As dinner time approaches, a quiet murmur grows to a steady hum inside the sparkling new kitchen at Rosie’s Place in Boston’s South End.
After stacking up the china and silverware and placing fresh flowers on the tables in the dining room, more than a dozen volunteers and staff members busily prepare to serve hot meals – complete with fruit appetizers, salad, and dessert – to 150 women and children. It’s a routine they go through twice a day, seven days a week, 365 days a year.
The meal service is just one of a multitude of programs offered at Rosie’s Place, which was the first drop-in emergency shelter for poor and homeless women in the country when it opened in 1974. In recent years, the agency has moved and expanded its quarters to serve a growing client base. It now assists more than 6,000 women every year with an annual budget of $3 million – all of the money coming from private donations, including those contributed through the Community Gifts Through Harvard Campaign 2000, which runs through the month of November.
“The kinds of initiatives that we do here differ from those found in other kinds of [shelters],” says Executive Director Sue Marsh. “The philosophy that underlies our work is a different kind of philosophy … that’s willing to put the guests’ needs first. Part of that comes from our lack of government funding. We don’t take any state, city, or federal funds, so we rely solely upon the generosity of private donors like Harvard [employees] so that we can fund the kinds of programs and initiatives that we have here.”
Programs offered at Rosie’s Place run the gamut from daily meals to overnight lodging to advocacy services. Those who seek assistance are spared a lengthy screening process and no one is turned away. Even when all of the shelter beds are full, Marsh explains, staff members will find another location for women to stay.
“I’m always struck by the diversity of our guests,” Marsh says. “They range in age from 18 to 80. About half are homeless. Half are not. About half of them have children, and half don’t. Most of the women live in the surrounding communities, but some come from as far away as Lynn and Fall River. We’ve had women come from Springfield and Providence.
“We see a number of women coming to Rosie’s Place who are working, but spending most of their money on housing, so they come here to get assistance to make ends meet.”
When they arrive, the women find an impressive newly renovated facility on Harrison Avenue, complete with a handsome lobby, expansive dining room, showers, telephones, computers, counseling offices, job boards, and a food pantry. “It looks more like a community center than a homeless shelter,” says Cynthia Quealy, director of the agency’s annual fundraising drive. “That was intentional in the design.” Quealy is struck by the increasing number of women turning to the agency for help. “It’s indicative of the range of challenges that these women face – low wages, high child care costs, and health care costs,” she says. “Even women working at good jobs, with high rent and kids to take care of, often turn to us for pieces of the picture.” With its commitment to helping women achieve independence, Rosie’s Place places an emphasis on teaching clients to become more self-reliant. One example is the agency’s food cooperative program, organized about three years ago as a system for low-income women to pool their money to buy bulk food at wholesale prices. “It takes a lot of work on their part to do it … but it’s saving them about 40 percent compared to [conventional grocery stores],” Quealy says. “And it’s the whole range of groceries – produce, meats and fish, and paper products.”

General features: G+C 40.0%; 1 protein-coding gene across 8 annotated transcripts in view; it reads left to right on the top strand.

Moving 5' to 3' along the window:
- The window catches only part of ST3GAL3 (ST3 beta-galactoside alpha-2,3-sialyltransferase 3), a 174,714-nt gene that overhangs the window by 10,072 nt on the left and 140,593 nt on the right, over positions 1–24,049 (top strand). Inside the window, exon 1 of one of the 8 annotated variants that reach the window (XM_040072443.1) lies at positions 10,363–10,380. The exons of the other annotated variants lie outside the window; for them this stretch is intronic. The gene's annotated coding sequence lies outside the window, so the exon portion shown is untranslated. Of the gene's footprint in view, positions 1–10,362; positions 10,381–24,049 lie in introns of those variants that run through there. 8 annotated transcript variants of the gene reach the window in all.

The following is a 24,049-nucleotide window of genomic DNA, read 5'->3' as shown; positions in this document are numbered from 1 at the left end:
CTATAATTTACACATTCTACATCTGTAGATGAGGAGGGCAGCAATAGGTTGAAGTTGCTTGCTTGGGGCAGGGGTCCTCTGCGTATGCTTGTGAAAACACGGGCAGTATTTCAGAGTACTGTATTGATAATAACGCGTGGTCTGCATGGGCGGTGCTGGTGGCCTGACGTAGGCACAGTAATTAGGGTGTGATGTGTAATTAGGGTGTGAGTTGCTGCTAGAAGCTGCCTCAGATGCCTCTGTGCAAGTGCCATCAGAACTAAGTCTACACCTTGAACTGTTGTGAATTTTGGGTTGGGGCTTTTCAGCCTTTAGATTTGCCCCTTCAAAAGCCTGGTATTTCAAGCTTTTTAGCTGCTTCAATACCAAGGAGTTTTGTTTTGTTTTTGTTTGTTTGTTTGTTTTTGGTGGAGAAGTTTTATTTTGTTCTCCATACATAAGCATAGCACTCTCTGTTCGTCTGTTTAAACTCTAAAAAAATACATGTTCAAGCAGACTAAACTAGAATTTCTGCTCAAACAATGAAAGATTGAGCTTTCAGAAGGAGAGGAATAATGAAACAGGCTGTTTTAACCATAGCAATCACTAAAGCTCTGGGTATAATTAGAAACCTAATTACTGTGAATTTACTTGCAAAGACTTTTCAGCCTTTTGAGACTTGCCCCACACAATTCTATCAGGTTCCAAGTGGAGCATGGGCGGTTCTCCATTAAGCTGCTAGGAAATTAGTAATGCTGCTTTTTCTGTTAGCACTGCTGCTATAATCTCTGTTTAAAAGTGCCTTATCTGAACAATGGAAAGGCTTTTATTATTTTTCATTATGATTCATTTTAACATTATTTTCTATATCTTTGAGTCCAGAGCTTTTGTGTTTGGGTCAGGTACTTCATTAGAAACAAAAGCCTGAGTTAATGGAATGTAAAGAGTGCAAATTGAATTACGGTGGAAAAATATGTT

A group of Harvard students helped develop the food cooperative program in the summer of 1998. Sheela Maru ’02 began volunteering at Rosie’s Place that fall. “The whole point is to make the program empowering so the women are running it on their own,” she says. “To start it, you have to talk about the idea to get people to understand what it is and get excited about it. Then you go through the process where you decide what food you want, create order forms, contact other people, and then go to the wholesaler and buy the food. … It’s really a great program.”
Maru is now involved in another project at the agency – gathering detailed information about clients’ experiences with federal food stamps program to determine what barriers they encounter. The data will be compiled into a report for the Food Access Initiative, a group of approximately 40 different human service organizations in the Boston area working on hunger issues. According to Quealy, Maru and the other 800 volunteers who work at Rosie’s Place are the backbone of the agency. “The feeling here is that the more we can welcome the community – and especially the students – into our work, the more we’re able to educate people about the issues that affect these people’s lives,” she says. “It’s really our most important means of outreach.”
That outreach now stretches across the Charles River to Harvard, as Rosie’s Place appeals to faculty and staff to support its extraordinary efforts with monetary donations this holiday season. In previous years, the agency has been one of the top recipients of Harvard employees’ charitable contributions.
To make a donation to Rosie’s Place, or any other charity, simply designate the charity on the green charity-of-my-choice pledge card contained in the Community Gifts Through Harvard package and return the card to your local keyperson.